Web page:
Critical meeting of Turkey’s Supreme Military Council

Turkey’s Supreme Military Council (YAS) met on Thursday in the wake of a failed military coup staged by Fethullah Terrorist Organization.

The YAS meeting, which originally takes place every August, has been brought forward by a few days this year because of the abortive coup attempt. The regular meeting is being held at the prime minister’s office for the first time, not as is customary at the headquarters of the military General Staff. The meeting, originally scheduled to begin at 9:30 a.m., began at 11:30 a.m. with a two hour delay.

Before the annual meeting, the Supreme Military Council members and PM Binali Yıldırım visited modern Turkey’s founder Ataturk’s mausoleum, Anıtkabir, as is custom. Yıldırım placed a wreath at his mausoleum following an observation of one-minute silence. The PM and military’s top brass posed for a photo on the steps of Anıtkabir.

The discussions, chaired by Prime Minister Binali Yıldırım, will specifically center on unfolding events of the attempted coup plot. Along with Yıldırım, National Defense Minister Fikri Işık is attending the regular YAS meeting for the first time. The heads of ground, navy and air forces and military’s top brass will hold discussions on appointments and retirements of high-ranking officers.
It follows yesterday’s crucial meeting between President Recep Tayyip Erdoğan, Prime Minister Binali Yıldırım and the army’s chief Gen. Hulusi Akar. Military sources say the number of officers, dismissed for their connection to the Gülen’s terrorist organization, is very likely to rise after the July 28 meeting which is seen “critical” and “vital” in respect of restruction of Turkey’s armed forces and bring in fresh blood after the failed coup plot which claimed the lives of 246.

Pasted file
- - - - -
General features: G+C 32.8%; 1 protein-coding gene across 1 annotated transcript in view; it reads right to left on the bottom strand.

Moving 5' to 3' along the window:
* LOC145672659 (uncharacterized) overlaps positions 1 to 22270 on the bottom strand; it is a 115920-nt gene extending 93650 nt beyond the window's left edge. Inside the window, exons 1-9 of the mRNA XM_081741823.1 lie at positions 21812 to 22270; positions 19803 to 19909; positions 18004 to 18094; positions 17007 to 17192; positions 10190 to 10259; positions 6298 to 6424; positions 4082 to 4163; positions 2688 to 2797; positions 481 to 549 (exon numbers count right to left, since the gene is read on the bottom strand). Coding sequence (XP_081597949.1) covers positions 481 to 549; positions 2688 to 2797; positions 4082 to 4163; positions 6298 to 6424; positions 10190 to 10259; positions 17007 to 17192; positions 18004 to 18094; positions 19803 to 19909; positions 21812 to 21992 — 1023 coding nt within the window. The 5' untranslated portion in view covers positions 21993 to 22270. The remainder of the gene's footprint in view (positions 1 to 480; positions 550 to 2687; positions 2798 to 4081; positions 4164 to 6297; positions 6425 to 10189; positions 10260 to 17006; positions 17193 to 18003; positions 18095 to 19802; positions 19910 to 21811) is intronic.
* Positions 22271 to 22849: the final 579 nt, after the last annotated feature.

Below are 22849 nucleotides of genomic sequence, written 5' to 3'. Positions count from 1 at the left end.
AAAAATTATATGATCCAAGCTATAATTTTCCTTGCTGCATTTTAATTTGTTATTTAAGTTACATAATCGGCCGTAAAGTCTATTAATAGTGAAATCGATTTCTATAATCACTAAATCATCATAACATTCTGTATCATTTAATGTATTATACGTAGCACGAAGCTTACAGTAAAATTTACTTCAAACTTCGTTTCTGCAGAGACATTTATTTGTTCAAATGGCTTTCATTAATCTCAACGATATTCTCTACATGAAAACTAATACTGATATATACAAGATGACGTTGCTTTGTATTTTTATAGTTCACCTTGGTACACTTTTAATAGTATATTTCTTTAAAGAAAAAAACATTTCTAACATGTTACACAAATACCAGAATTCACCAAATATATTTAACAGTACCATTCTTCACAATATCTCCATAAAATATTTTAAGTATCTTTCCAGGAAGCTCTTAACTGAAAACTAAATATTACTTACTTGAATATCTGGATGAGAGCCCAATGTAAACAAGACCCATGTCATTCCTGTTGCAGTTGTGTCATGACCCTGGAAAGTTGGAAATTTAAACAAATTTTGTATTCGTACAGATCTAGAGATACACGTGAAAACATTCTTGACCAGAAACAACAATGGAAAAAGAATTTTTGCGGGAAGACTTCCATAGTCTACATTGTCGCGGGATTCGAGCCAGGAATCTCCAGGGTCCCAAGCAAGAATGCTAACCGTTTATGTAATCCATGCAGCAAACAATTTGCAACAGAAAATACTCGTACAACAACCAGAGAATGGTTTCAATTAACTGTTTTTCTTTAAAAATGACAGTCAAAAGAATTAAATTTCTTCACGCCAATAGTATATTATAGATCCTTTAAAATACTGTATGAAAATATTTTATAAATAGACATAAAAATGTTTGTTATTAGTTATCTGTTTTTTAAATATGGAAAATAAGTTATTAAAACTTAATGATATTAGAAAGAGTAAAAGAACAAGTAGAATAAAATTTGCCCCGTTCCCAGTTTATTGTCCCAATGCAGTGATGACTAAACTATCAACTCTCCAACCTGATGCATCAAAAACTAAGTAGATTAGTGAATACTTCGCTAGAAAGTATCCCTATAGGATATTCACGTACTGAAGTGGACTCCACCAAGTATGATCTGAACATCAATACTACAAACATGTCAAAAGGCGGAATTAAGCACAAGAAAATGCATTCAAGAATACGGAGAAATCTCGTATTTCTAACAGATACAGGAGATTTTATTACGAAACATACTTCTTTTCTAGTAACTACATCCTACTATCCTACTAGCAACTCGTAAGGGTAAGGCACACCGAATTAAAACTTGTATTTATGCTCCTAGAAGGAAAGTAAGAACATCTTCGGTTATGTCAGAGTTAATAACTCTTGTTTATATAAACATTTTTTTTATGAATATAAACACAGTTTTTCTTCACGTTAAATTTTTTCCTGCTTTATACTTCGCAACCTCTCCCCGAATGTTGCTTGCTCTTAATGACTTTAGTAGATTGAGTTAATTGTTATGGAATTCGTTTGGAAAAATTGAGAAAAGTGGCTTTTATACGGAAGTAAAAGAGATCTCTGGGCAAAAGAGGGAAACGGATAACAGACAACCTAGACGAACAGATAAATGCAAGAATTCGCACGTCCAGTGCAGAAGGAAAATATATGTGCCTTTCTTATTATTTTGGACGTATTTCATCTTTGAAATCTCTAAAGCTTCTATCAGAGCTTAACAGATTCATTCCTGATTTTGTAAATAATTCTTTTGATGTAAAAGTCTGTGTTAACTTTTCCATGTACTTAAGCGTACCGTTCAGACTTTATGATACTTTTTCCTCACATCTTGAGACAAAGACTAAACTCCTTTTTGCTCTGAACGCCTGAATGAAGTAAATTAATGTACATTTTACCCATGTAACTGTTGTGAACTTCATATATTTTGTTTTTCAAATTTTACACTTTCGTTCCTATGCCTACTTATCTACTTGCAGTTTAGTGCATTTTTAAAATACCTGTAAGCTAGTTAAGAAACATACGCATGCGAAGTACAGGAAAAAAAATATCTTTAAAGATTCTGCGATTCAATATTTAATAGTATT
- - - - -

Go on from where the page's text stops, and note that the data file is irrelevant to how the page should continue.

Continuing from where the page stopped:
Officials said PM Yıldırım will offer lunch to the Supreme Council at Çankaya Palace and later on in the day President Recep Tayyip Erdoğan will hold a reception at the presidential palace to honor the military’s top brass and civilian officials in the meeting, which will take only one day this year, contrary to the previous gatherings which is two days.

Just a day before the annual meeting, more than 1,000 soldiers including officers, sergeants and generals were dsicharged for their link to Fetullah Terrorist Organization (FETÖ) in a decree law put into force as part of the country’s three-month the State of Emergency.

Meanwhile, three news agencies, 16 TV channels, 23 radio stations, 45 newspapers, 29 publishing houses and 15 periodicals which have links to FETÖ have been closed amid the state of emergency. Turkey went through a deadly coup attempt on July 15 when rogue elements of the military tried to overthrow the country’s democratically- elected government. Tens of thousands of people took to the streets to protest against the failed coup, which martyred at least 246 and wounded nearly 2,200 people.